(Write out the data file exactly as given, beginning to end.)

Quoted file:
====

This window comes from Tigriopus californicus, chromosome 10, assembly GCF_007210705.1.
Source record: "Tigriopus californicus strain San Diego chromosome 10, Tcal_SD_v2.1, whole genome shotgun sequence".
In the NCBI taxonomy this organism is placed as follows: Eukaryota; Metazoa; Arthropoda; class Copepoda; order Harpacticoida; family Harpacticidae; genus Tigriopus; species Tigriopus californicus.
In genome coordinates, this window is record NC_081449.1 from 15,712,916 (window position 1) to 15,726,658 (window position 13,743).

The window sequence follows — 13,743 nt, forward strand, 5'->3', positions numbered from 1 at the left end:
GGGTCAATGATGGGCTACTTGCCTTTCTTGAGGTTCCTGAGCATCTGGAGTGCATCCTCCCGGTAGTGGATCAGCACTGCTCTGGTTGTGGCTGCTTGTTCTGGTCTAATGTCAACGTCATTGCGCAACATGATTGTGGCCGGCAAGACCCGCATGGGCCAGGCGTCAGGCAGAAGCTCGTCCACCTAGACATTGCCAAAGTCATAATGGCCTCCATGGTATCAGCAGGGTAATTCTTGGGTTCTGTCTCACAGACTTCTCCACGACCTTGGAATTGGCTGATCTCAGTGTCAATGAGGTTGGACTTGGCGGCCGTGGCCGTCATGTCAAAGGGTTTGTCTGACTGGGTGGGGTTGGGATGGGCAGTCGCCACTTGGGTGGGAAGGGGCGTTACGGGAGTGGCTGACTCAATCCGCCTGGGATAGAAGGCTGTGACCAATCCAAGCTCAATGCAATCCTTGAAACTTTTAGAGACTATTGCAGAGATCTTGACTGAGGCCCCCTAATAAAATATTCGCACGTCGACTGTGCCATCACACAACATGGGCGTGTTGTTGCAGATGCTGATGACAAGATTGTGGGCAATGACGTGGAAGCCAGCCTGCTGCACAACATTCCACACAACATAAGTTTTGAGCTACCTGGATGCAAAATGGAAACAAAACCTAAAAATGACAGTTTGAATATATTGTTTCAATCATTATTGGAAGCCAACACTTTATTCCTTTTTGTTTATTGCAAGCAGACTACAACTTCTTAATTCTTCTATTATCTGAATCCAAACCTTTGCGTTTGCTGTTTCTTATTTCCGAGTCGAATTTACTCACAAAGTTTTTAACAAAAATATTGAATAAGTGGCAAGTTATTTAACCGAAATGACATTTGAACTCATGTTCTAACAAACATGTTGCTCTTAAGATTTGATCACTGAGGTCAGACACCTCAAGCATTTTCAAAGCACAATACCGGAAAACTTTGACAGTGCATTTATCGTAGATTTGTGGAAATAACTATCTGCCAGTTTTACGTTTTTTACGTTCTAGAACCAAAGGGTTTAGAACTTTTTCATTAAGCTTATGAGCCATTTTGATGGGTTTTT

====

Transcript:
This window comes from Tigriopus californicus, chromosome 10, assembly GCF_007210705.1.
Source record: "Tigriopus californicus strain San Diego chromosome 10, Tcal_SD_v2.1, whole genome shotgun sequence".
In the NCBI taxonomy this organism is placed as follows: Eukaryota; Metazoa; Arthropoda; class Copepoda; order Harpacticoida; family Harpacticidae; genus Tigriopus; species Tigriopus californicus.
In genome coordinates, this window is record NC_081449.1 from 15,712,916 (window position 1) to 15,726,658 (window position 13,743).

The window sequence follows — 13,743 nt, forward strand, 5'->3', positions numbered from 1 at the left end:
GGGTCAATGATGGGCTACTTGCCTTTCTTGAGGTTCCTGAGCATCTGGAGTGCATCCTCCCGGTAGTGGATCAGCACTGCTCTGGTTGTGGCTGCTTGTTCTGGTCTAATGTCAACGTCATTGCGCAACATGATTGTGGCCGGCAAGACCCGCATGGGCCAGGCGTCAGGCAGAAGCTCGTCCACCTAGACATTGCCAAAGTCATAATGGCCTCCATGGTATCAGCAGGGTAATTCTTGGGTTCTGTCTCACAGACTTCTCCACGACCTTGGAATTGGCTGATCTCAGTGTCAATGAGGTTGGACTTGGCGGCCGTGGCCGTCATGTCAAAGGGTTTGTCTGACTGGGTGGGGTTGGGATGGGCAGTCGCCACTTGGGTGGGAAGGGGCGTTACGGGAGTGGCTGACTCAATCCGCCTGGGATAGAAGGCTGTGACCAATCCAAGCTCAATGCAATCCTTGAAACTTTTAGAGACTATTGCAGAGATCTTGACTGAGGCCCCCTAATAAAATATTCGCACGTCGACTGTGCCATCACACAACATGGGCGTGTTGTTGCAGATGCTGATGACAAGATTGTGGGCAATGACGTGGAAGCCAGCCTGCTGCACAACATTCCACACAACATAAGTTTTGAGCTACCTGGATGCAAAATGGAAACAAAACCTAAAAATGACAGTTTGAATATATTGTTTCAATCATTATTGGAAGCCAACACTTTATTCCTTTTTGTTTATTGCAAGCAGACTACAACTTCTTAATTCTTCTATTATCTGAATCCAAACCTTTGCGTTTGCTGTTTCTTATTTCCGAGTCGAATTTACTCACAAAGTTTTTAACAAAAATATTGAATAAGTGGCAAGTTATTTAACCGAAATGACATTTGAACTCATGTTCTAACAAACATGTTGCTCTTAAGATTTGATCACTGAGGTCAGACACCTCAAGCATTTTCAAAGCACAATACCGGAAAACTTTGACAGTGCATTTATCGTAGATTTGTGGAAATAACTATCTGCCAGTTTTACGTTTTTTACGTTCTAGAACCAAAGGGTTTAGAACTTTTTCATTAAGCTTATGAGCCATTTTGATGGGTTTTT